Kachikwu, Baru meets Osinbajo; Buhari leaves for Turkey and many more on Atiku’s Intels and Monkeypox
Here are some of our top stories from Wednesday.
The Minister of State for Petroleum, Ibe Kachikwu, and the Group Managing Director, GMD, of the Nigeria National Petroleum Corporation, NNPC, Maikanti Baru, on Wednesday held a closed door meeting with Vice President Yemi Osinbajo in his office at the presidential Villa, Abuja.
Mr. Kachikwu, who briefed State House correspondents after the meeting said it was held to discuss issues in the upstream sector of the oil and gas industry.
He said the meeting was necessitated by some information brought about by an International oil company, AGIP, regarding its operations in “Okpai, in terms of Zabazaba field, and in terms of the cash call exit which they are doing with the NNPC.”
He said the meeting briefed Mr. Osinbajo on areas the company needed assistance from some government officials to fast track their operations of the field.
The minister also said the meeting discussed “a few completion items on NNPC” with regards to cash call, as well as “the opening up of the escrow accounts and that type of stuff which they need to fasten up on.”
President Muhammadu Buhari on Wednesday presided over the meeting of Federal Executive Council (FEC) at the presidential villa, Abuja.
The News Agency of Nigeria reports that the meeting which started at about 10 a.m., was attended by the Vice President Yemi Osinbajo, acting Secretary to the Government of the Federation, Habiba Lawal, and cabinet ministers.
The president was scheduled to leave Abuja for Turkey immediately after the council’s meeting.
A statement by the president’s Special Adviser on Media and Publicity, Femi Adesina, on Tuesday, said Mr. Buhari would participate in the ninth D-8 Summit in Istanbul, Turkey, on Oct. 20.
The conflict climaxing in the Nigerian Ports Authority finally cancelling lucrative pilotage contract it had entered with logistics giant, Intels last week, took a long time coming.
Aside the much publicised controversy over the Nigerian government’s Treasury Single Account and the failed bid by the NPA to get Intels to enroll into the scheme, PREMIUM TIMES also traced an old conflict on the monopoly enjoyed by the logistics company in handling oil and gas cargoes.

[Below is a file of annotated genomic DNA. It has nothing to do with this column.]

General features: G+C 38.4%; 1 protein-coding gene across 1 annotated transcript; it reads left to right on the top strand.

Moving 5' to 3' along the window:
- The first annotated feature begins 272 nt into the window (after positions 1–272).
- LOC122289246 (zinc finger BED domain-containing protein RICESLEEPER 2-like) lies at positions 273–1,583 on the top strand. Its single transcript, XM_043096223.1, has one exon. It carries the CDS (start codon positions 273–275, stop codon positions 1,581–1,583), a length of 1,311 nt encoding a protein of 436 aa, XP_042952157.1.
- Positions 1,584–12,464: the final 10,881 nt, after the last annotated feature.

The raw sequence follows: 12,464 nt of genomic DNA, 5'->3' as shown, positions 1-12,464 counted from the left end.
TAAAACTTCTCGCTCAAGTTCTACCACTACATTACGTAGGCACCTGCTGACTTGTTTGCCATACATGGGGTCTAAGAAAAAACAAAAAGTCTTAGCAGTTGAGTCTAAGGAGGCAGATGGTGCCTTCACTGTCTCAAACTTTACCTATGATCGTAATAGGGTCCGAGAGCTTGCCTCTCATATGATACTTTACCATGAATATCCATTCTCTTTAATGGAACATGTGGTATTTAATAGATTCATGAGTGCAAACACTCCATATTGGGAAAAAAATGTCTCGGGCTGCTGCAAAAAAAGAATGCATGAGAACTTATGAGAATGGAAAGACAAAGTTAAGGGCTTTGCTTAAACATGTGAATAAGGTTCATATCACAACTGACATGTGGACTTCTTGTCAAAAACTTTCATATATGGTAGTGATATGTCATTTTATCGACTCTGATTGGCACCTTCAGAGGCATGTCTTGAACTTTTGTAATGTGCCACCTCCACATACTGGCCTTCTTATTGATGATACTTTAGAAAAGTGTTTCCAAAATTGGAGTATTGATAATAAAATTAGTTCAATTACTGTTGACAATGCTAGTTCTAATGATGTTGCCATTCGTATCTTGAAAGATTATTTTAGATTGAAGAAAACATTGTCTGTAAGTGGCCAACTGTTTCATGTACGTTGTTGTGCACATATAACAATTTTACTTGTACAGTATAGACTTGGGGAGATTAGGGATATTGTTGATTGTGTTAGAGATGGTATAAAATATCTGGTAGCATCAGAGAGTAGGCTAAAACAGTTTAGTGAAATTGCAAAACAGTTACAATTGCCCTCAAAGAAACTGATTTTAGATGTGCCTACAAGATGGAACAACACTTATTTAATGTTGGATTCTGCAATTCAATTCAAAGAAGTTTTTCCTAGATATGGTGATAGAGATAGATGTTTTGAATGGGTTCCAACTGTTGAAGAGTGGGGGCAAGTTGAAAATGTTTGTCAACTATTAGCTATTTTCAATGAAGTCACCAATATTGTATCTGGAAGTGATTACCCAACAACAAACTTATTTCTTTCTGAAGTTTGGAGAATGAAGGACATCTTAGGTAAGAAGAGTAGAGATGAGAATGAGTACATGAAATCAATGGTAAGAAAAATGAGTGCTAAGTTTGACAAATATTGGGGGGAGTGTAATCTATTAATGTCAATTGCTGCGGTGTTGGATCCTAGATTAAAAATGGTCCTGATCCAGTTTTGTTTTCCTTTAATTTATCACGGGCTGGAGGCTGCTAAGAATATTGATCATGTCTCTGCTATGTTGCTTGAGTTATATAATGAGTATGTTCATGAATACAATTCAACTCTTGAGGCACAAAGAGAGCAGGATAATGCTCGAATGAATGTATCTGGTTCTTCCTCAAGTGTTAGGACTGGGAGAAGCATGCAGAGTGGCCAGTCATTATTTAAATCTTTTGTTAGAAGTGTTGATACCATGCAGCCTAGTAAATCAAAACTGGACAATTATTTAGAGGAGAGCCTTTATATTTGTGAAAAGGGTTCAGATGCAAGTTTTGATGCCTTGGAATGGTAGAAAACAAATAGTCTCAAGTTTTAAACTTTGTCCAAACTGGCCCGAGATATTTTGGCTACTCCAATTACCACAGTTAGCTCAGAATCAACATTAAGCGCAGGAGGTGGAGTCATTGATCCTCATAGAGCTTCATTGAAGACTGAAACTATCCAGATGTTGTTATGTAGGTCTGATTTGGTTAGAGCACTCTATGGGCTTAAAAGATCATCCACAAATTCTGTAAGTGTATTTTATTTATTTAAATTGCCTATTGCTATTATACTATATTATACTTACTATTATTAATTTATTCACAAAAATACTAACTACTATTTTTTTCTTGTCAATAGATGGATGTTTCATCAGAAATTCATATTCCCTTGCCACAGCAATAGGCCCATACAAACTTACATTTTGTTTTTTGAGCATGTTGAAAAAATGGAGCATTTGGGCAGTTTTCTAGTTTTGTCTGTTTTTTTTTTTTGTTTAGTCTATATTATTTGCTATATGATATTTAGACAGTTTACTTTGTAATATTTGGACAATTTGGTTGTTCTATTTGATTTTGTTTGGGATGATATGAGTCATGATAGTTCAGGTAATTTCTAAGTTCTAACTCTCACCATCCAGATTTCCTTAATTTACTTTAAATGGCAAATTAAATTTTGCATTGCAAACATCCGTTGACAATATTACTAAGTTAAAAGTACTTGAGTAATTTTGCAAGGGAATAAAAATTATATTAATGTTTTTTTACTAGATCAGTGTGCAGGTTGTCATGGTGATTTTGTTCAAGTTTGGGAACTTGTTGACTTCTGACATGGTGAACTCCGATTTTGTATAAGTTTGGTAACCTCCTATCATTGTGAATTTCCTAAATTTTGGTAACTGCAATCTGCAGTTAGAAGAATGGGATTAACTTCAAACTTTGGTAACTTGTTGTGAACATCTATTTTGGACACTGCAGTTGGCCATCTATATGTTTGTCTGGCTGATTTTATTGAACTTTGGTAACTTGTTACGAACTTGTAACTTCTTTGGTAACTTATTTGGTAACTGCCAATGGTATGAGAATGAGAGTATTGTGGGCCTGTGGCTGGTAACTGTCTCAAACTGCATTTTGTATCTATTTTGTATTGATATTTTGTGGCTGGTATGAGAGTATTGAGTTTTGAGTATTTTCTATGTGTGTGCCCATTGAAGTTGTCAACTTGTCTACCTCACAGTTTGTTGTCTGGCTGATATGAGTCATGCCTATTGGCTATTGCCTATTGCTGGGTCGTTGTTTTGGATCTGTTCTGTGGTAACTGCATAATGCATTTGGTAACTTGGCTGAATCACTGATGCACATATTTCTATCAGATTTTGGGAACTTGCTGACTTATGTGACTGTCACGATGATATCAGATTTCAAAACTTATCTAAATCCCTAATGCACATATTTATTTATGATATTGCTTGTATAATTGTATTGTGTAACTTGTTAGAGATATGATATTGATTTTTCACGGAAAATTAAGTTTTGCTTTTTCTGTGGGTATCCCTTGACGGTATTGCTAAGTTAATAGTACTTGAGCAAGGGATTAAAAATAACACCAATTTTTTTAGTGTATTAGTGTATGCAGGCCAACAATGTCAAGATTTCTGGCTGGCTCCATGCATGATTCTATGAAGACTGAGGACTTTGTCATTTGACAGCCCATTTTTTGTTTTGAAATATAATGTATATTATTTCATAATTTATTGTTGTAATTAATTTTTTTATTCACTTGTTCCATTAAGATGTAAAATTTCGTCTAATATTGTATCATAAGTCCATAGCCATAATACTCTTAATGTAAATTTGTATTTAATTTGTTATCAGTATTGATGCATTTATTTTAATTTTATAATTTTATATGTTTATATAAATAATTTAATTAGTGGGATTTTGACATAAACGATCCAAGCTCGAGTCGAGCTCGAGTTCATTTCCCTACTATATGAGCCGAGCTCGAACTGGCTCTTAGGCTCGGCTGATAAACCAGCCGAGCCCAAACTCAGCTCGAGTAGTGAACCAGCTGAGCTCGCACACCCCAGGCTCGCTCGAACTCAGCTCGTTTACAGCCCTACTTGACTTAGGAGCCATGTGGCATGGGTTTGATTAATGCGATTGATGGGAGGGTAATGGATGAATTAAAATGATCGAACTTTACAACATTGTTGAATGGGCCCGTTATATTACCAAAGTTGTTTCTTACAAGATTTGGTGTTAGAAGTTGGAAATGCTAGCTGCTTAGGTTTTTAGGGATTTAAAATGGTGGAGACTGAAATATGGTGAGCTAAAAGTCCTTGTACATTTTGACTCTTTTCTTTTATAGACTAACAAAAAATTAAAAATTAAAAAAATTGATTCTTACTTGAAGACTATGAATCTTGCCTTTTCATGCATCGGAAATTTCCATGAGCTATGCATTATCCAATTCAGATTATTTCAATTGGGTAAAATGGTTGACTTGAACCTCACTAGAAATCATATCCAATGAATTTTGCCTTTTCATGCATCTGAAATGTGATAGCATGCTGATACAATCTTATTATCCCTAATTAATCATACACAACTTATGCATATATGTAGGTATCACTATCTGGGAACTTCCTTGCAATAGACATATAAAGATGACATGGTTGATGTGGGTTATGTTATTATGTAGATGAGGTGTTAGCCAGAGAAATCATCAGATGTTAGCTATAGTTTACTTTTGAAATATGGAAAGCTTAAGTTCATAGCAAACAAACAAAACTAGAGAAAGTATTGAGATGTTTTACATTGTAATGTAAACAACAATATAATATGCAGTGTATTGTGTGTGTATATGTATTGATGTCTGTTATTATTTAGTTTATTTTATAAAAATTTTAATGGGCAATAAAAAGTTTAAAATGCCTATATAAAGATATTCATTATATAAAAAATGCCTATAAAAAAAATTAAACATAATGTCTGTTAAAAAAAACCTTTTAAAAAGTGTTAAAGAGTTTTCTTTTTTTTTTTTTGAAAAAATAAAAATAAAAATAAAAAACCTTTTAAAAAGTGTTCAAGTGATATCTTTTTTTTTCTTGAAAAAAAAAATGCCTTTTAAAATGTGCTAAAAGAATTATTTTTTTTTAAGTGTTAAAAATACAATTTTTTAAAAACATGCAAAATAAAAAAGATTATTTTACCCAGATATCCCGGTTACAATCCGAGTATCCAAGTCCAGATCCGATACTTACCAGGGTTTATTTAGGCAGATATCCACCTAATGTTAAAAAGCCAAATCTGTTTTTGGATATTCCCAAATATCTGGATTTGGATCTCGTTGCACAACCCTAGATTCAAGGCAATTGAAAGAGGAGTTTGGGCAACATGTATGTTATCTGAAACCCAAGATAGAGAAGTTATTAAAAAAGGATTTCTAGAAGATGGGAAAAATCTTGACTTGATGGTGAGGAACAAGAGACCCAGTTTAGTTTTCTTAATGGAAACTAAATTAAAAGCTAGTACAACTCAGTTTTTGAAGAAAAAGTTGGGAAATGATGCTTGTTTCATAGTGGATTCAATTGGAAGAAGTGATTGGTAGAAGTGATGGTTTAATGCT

This newspaper has reviewed documents dating back to 2006 detailing a tumultuous relationship between the two parties and the policy rigmarole that complicated the business partnership.
In May, PREMIUM TIMES reported the raging feud between the two sides and the decision by the NPA to seek the intervention of the Attorney General of the Federation, Abubakar Malami.
Ensconced within the imposing structures of the twin-complex Federal Secretariat, Abuja, is an uncompleted building which over the years has housed a shanty that doubles for some as a residential and business point.
The shanty, which exists outside the federal capital city masterplan, without interference by government, is located in an abandoned building within the secretariat complex, with prominent government establishments, including the federal ministries of finance, education and health, as well as Louis Edet House (Nigeria Police Force Headquarters) among its neighbours.
A PREMIUM TIMES reporter, who visited the spot over several weeks to monitor activities there gathered that the building is originally part of Phase Three of the federal secretariat. But it was not allocated to any ministry or agency because it was not completed.
The Peoples Democratic Party, PDP, Senate Caucus on Wednesday met with the party’s, minority leaders of State Assemblies, assuring that the party was stronger and set to dislodge the ruling All Progressives Congress, APC, from power in 2019.
Senate Minority Leader, Godswill Akpabio, made this known while briefing journalists shortly after the meeting which held behind closed door at the National Assembly Complex.